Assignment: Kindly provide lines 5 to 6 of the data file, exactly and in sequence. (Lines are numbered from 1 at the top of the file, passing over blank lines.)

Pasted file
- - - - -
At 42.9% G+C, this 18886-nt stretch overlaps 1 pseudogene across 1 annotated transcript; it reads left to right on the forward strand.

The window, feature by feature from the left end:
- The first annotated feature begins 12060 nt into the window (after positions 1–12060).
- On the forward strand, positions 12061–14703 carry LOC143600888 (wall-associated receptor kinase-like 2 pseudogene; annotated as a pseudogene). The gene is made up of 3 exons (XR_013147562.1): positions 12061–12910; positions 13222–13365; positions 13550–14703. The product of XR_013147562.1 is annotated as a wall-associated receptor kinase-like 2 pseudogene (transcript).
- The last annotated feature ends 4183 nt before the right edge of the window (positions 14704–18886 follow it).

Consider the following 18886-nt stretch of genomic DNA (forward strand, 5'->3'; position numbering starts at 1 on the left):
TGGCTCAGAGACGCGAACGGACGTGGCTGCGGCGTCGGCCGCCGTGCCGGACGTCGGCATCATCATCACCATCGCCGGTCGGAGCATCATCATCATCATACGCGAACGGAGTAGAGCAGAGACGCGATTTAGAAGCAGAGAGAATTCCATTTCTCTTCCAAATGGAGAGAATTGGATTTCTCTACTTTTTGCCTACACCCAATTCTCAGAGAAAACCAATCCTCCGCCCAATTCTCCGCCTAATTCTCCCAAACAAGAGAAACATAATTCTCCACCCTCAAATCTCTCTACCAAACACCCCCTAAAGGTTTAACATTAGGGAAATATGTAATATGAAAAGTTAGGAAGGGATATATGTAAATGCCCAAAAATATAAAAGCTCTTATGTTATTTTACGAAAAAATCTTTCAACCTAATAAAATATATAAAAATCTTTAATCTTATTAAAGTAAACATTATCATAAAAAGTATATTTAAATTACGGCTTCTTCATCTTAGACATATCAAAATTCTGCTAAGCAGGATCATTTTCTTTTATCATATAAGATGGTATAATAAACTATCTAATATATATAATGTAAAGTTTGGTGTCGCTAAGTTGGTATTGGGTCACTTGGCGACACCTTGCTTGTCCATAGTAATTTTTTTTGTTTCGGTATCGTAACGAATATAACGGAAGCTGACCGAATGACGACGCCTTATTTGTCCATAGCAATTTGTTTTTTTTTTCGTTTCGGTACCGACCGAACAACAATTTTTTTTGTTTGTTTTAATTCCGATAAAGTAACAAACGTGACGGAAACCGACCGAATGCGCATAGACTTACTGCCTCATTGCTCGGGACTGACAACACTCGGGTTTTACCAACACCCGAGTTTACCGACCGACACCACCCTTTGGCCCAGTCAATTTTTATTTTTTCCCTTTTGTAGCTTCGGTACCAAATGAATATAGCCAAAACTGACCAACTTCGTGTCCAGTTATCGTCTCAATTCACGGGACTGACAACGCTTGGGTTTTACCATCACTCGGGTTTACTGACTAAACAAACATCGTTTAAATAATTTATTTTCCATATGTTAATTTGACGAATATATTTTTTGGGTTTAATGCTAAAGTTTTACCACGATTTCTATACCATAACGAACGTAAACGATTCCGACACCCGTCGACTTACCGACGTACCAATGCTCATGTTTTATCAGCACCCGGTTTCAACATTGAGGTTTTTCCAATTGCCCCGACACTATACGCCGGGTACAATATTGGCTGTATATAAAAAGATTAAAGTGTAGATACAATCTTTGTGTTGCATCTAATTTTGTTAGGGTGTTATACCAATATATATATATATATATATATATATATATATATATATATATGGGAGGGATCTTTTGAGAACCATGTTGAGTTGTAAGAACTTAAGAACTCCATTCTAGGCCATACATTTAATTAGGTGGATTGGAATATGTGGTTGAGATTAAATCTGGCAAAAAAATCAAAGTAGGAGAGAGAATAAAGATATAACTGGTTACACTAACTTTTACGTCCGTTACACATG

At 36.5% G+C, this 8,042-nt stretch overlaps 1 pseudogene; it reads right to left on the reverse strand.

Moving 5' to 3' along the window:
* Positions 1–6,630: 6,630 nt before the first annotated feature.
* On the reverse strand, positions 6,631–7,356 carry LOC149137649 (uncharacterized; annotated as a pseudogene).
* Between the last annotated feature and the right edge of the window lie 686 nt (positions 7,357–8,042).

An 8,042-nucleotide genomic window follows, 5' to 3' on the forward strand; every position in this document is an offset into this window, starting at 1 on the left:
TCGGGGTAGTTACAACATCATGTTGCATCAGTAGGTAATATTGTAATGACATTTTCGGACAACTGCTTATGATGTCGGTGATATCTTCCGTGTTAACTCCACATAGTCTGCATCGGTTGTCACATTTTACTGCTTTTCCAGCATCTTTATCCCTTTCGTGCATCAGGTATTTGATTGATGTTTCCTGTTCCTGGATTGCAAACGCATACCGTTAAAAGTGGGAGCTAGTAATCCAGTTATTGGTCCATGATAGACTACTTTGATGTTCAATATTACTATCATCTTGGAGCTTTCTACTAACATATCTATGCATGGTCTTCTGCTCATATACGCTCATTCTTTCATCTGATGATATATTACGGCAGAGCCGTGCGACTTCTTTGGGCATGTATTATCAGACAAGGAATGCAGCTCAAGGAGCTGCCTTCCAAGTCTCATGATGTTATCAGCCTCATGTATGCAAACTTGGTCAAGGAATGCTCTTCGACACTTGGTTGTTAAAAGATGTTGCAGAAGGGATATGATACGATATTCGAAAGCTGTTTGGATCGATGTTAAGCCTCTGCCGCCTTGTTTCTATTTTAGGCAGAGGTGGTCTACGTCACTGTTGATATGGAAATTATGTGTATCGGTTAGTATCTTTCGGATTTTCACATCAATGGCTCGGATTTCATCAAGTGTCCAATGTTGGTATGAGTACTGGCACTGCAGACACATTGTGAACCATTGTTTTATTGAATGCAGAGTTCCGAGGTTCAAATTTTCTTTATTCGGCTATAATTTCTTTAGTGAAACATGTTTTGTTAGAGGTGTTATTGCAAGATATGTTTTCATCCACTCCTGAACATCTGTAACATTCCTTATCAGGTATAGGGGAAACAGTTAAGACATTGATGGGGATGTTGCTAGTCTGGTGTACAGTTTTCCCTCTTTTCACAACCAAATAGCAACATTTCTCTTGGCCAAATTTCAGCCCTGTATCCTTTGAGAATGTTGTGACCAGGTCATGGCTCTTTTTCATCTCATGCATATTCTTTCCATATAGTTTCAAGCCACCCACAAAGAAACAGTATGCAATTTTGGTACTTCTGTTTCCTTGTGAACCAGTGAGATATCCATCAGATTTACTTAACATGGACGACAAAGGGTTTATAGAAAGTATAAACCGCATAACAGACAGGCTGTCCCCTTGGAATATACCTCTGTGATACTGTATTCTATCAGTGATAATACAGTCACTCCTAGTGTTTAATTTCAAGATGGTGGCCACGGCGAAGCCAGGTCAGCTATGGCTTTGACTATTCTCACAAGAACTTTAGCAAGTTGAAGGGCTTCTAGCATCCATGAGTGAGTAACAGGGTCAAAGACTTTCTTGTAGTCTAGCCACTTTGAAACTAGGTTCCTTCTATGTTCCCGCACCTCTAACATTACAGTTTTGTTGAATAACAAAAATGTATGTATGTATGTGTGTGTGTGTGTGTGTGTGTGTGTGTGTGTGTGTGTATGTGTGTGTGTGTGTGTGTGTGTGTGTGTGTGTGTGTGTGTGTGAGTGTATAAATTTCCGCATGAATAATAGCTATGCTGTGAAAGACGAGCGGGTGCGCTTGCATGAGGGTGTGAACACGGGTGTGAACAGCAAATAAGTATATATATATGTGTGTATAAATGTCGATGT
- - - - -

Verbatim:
- The last annotated feature ends 4183 nt before the right edge of the window (positions 14704–18886 follow it).

Consider the following 18886-nt stretch of genomic DNA (forward strand, 5'->3'; position numbering starts at 1 on the left):